As of July, Goldman had invested in six independent, specialized research providers: Investors, a performance-measurement tool for research; Asset4, a large store of environmental, economic and policy data; Connotate Technologies, an Internet monitoring tool that enables firms to create agents that automatically mine the Web; Supply, a global technology leader that provides data sets and analyses on technology value-chain issues; and Medley Global Advisors, an independent source of international monetary and fiscal policy research for hedge funds and asset managers. And in the spring, Goldman became the majority owner of Wall Street on Demand (WSOD), an Internet company in Boulder, Colo., that provides a technology platform for delivery of product.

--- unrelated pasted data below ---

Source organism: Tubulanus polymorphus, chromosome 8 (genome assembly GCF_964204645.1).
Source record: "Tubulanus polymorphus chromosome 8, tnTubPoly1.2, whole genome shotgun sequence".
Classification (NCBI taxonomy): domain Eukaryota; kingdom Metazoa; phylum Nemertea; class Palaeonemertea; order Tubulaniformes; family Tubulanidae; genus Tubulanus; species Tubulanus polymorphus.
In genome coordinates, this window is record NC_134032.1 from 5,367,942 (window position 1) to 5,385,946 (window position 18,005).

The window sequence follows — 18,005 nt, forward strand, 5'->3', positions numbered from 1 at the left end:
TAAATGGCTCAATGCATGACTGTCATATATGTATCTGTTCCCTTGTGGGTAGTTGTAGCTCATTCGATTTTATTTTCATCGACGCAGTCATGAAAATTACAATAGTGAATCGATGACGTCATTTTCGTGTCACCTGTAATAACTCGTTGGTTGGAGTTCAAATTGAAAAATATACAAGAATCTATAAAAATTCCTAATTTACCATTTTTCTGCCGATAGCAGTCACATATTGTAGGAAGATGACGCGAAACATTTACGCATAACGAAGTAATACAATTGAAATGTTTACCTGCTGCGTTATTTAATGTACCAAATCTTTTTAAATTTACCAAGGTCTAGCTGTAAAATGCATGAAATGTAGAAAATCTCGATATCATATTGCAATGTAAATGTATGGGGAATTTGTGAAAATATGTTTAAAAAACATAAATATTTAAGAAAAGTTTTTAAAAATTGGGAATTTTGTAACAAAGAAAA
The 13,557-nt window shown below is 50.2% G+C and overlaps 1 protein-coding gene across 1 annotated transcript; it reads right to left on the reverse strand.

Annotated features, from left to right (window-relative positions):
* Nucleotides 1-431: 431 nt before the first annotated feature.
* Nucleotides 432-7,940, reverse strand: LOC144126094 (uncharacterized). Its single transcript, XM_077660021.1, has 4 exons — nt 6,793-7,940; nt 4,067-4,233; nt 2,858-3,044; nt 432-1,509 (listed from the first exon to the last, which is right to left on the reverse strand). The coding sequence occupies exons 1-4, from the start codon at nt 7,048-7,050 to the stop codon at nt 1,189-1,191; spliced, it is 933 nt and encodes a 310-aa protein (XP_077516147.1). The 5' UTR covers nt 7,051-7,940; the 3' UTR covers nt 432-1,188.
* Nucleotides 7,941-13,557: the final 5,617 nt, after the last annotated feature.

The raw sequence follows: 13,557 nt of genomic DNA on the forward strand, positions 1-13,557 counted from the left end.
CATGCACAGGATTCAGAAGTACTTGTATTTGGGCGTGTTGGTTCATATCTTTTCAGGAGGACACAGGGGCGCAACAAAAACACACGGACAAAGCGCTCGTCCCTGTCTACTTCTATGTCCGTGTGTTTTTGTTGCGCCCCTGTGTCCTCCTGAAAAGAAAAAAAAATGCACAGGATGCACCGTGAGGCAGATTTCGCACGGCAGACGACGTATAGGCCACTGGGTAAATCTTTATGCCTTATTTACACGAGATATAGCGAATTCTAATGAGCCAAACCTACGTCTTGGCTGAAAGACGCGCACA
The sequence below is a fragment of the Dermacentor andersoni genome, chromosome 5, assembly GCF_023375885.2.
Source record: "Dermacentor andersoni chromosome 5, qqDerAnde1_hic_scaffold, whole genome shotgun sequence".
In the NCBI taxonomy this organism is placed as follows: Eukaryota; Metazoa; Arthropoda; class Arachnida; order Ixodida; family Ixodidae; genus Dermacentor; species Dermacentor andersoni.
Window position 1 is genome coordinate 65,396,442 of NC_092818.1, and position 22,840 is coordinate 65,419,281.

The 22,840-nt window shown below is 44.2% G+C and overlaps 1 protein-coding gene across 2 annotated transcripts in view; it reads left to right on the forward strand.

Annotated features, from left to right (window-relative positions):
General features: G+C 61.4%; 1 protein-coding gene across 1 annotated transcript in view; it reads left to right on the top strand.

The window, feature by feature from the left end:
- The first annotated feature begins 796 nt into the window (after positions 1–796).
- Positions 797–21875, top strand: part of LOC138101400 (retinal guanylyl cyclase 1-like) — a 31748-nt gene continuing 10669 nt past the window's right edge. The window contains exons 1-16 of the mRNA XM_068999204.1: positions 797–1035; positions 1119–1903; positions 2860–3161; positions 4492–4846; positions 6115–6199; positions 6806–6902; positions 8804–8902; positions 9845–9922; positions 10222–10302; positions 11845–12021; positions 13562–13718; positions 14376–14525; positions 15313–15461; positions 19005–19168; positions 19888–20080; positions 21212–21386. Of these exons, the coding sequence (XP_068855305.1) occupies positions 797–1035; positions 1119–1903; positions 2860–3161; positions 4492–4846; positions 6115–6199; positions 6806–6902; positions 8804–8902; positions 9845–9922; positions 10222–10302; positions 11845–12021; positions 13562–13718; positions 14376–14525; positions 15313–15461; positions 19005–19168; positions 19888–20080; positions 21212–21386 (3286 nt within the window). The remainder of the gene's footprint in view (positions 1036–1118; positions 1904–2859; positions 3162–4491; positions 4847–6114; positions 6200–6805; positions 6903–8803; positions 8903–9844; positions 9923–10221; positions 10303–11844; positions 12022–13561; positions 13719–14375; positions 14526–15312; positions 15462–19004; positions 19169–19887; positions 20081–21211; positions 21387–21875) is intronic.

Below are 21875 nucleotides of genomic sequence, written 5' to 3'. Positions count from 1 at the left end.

By assuming a stake in these firms, Goldman can share in the economic value they generate. And by helping the content providers grow their distribution, Goldman is only increasing that value. In addition, sources say, Goldman is forming an expert research network similar to Gerson Lehrman Group, Standard & Poor's Vista Research or Bear Stearns' Primary Insight. Such services introduce institutional investors to industry experts in specific products or companies who may charge as much as a couple hundred dollars an hour for their advice.
"The definition of alternative research and independent research has broadened to not just people writing research but also the technology that organizes research as well," says Dushyant Shawrawat, senior analyst at Needham, Mass.-based TowerGroup. Brokers are getting involved in independent research "because it helps people pay the bills easier," he adds, noting that dollars are shrinking on the proprietary research side.